Peter Lyons

Feb 14, 2010

Optional Syntax Should Be Illegal

Why in the world do some programming languages include optional syntax? To a true type A engineer, this is incomprehensible and unacceptable. For example, in Adobe's ActionScript, statements may optionally be terminated with a semicolon. Usually this is not required, except in a few situations you need it. Evil. The statement that our number one job as software engineers is to manage complexitity really resonates with me, and willy nilly allowing of optional syntax just destroys consistency, predictability, and simplicity for no reason whatsoever. Optional syntax seems to me a bad language design smell that indicates the language authors need to rethink a bit and find something that works always and should be required.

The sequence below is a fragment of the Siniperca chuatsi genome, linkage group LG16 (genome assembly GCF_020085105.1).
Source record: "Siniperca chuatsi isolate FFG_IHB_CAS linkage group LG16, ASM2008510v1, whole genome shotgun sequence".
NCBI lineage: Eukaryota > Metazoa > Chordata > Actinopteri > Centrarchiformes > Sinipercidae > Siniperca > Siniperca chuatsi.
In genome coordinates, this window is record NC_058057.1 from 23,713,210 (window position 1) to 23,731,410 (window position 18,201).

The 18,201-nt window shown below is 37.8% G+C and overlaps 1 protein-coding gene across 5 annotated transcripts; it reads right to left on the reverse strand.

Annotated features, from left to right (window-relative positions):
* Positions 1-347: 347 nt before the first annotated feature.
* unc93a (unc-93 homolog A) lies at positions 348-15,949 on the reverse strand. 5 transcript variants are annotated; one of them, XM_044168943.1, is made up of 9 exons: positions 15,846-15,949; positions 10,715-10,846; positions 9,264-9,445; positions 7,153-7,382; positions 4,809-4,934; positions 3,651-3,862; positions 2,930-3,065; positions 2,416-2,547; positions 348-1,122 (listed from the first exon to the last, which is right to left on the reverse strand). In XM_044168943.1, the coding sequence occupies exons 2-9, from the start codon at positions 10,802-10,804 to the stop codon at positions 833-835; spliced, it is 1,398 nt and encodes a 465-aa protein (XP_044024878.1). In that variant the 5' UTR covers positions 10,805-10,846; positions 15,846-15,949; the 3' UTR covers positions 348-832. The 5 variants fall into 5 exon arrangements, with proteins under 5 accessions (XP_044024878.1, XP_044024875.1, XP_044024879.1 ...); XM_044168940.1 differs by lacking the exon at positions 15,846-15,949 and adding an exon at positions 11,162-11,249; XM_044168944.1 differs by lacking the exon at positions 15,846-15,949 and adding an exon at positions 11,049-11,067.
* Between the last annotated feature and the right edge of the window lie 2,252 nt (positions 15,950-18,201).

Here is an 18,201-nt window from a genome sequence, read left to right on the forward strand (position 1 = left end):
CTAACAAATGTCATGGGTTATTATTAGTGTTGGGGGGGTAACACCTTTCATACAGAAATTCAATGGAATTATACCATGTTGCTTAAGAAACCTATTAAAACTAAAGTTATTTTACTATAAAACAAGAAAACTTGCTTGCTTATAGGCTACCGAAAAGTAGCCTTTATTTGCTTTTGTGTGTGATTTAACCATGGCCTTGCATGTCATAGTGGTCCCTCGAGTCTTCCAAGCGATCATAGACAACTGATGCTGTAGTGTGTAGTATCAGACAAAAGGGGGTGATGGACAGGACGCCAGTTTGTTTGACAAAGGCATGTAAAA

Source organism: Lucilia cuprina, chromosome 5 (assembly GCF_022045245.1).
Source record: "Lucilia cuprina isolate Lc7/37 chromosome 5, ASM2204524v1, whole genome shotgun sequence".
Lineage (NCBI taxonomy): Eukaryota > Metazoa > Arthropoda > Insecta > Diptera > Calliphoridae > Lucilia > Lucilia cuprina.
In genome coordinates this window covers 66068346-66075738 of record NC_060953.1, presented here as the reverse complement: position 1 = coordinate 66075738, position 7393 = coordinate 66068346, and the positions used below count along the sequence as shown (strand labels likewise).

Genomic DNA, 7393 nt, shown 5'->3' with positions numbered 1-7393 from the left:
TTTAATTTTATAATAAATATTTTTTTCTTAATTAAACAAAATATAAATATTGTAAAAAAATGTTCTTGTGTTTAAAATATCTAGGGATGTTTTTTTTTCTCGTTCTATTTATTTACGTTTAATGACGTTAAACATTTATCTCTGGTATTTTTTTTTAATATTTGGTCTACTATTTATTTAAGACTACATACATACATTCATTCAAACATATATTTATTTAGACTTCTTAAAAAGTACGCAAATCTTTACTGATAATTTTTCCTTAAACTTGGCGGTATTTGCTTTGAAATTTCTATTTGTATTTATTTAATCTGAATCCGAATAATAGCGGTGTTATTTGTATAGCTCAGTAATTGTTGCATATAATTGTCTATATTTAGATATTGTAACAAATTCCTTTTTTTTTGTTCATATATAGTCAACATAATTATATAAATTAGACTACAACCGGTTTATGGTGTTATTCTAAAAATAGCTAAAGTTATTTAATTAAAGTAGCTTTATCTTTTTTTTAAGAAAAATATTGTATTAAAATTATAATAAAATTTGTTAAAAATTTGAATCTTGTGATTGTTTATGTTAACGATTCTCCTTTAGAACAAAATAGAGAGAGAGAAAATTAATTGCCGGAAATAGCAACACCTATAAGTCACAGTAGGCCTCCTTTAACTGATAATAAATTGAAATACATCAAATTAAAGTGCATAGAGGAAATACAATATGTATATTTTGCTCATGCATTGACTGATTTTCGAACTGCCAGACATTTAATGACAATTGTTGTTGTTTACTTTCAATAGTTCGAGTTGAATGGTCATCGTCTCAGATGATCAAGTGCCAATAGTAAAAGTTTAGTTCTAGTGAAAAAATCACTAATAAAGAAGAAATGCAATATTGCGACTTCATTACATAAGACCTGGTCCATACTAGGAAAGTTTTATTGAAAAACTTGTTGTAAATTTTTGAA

Part of the impetus for this post is my annoyance when my thinking cycles are wasted on unimportant details in a source code file. I'd rather have a strict format so that whenever I am reading or writing in a language, there will be a strong and deep consistency. I don't have to spend time deciding whether I'm going to use some optional syntax or which of the several ways to express the same thing I'm going to use. Similarly, when I come upon someone else's code and it's a mixture of two optional approaches, I feel compelled to go and make it consistent, which is another time waster.